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Semipelagianism


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Doctrines on human nature upheld in the 5th cent. by a group of theologians who, while not denying the necessity of grace for salvation, maintained that the first steps towards the Christian life were ordinarily taken by the human will and that grace supervened only later. The position was roughly midway between the views of St Augustine and Pelagius. These teachings were first given expression c.425 by representatives of the monastic movement in S. Gaul, including John Cassian. Though opposed by St Prosper of Aquitaine, Semipelagianism continued to be the dominant teaching on grace in Gaul for several generations. After the condemnation of Semipelagianism (and Pelagianism) by a Council at Orange in 529, the Augustinian doctrine on grace was generally accepted in the W.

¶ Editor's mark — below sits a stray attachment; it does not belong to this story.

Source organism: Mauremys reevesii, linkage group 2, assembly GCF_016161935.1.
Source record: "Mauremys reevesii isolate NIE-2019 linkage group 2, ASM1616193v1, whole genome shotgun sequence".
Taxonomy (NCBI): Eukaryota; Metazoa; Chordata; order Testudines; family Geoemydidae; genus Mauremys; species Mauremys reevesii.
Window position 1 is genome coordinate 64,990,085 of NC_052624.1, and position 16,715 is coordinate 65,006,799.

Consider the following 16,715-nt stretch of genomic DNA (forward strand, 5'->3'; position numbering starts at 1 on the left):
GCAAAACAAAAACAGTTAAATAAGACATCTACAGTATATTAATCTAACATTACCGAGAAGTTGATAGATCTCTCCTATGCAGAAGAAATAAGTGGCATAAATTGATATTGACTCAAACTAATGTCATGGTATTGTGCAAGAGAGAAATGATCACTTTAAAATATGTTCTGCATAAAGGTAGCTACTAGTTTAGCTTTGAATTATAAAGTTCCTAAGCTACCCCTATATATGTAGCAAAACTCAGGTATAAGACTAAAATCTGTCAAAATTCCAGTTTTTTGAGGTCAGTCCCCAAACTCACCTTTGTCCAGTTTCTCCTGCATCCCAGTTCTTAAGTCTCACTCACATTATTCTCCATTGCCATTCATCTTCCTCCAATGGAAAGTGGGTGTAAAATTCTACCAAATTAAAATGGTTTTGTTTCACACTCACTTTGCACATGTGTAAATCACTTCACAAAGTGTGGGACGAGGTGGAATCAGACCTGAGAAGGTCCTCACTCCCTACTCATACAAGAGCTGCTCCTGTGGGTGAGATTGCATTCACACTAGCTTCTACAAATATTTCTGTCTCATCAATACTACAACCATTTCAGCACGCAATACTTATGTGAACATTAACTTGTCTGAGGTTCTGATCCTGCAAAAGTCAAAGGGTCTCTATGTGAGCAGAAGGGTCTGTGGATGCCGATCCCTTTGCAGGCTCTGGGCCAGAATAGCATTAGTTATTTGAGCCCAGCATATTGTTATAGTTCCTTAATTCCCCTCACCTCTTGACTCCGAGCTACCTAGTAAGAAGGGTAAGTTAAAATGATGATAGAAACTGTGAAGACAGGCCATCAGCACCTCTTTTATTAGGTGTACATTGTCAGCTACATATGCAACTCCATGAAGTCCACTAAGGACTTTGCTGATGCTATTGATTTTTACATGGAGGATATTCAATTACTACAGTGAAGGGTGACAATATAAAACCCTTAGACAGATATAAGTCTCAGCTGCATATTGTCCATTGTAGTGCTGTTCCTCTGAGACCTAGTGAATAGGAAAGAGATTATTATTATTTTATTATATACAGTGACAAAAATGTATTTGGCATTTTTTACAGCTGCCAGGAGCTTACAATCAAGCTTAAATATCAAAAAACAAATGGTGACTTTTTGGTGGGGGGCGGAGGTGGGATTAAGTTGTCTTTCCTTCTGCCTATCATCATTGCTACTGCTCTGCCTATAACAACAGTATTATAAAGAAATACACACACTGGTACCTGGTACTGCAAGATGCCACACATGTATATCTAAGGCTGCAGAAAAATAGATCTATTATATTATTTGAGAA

Subjects: Christianity.


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